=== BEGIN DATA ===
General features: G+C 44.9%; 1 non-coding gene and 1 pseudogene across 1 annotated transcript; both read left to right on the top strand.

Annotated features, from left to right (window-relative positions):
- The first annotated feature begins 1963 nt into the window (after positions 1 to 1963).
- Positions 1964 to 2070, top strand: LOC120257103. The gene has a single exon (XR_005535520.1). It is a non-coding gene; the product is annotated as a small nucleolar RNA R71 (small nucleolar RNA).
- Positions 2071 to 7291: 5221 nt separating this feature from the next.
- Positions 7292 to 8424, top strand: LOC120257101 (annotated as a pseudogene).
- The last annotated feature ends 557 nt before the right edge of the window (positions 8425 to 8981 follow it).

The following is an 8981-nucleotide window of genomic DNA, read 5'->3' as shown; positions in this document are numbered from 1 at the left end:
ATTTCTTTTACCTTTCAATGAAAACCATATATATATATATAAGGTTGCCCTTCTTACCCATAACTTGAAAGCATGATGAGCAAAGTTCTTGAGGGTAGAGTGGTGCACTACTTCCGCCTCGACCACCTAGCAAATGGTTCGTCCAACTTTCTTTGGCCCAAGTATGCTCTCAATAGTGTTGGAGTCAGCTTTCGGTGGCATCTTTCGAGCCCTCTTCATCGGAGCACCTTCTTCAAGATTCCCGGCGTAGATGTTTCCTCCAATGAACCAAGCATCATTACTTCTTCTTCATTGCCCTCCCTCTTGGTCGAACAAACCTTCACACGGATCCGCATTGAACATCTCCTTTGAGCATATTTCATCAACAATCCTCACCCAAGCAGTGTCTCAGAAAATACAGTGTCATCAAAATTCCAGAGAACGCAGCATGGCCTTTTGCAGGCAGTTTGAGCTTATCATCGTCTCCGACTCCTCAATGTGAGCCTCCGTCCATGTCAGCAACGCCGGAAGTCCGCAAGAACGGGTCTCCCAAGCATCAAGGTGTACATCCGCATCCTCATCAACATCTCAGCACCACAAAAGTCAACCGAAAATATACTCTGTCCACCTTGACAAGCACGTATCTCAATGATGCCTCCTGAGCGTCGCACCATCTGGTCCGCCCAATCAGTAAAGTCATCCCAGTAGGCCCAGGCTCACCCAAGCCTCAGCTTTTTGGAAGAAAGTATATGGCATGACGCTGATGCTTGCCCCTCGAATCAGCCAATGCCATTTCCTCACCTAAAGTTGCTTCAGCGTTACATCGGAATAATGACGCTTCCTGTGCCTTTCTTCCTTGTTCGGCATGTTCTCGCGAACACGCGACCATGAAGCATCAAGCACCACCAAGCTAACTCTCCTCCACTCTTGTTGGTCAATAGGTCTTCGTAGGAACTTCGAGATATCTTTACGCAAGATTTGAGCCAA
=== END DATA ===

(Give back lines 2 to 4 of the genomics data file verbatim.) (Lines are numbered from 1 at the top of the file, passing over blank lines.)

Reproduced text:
Annotated features, from left to right (window-relative positions):
- The first annotated feature begins 1963 nt into the window (after positions 1 to 1963).
- Positions 1964 to 2070, top strand: LOC120257103. The gene has a single exon (XR_005535520.1). It is a non-coding gene; the product is annotated as a small nucleolar RNA R71 (small nucleolar RNA).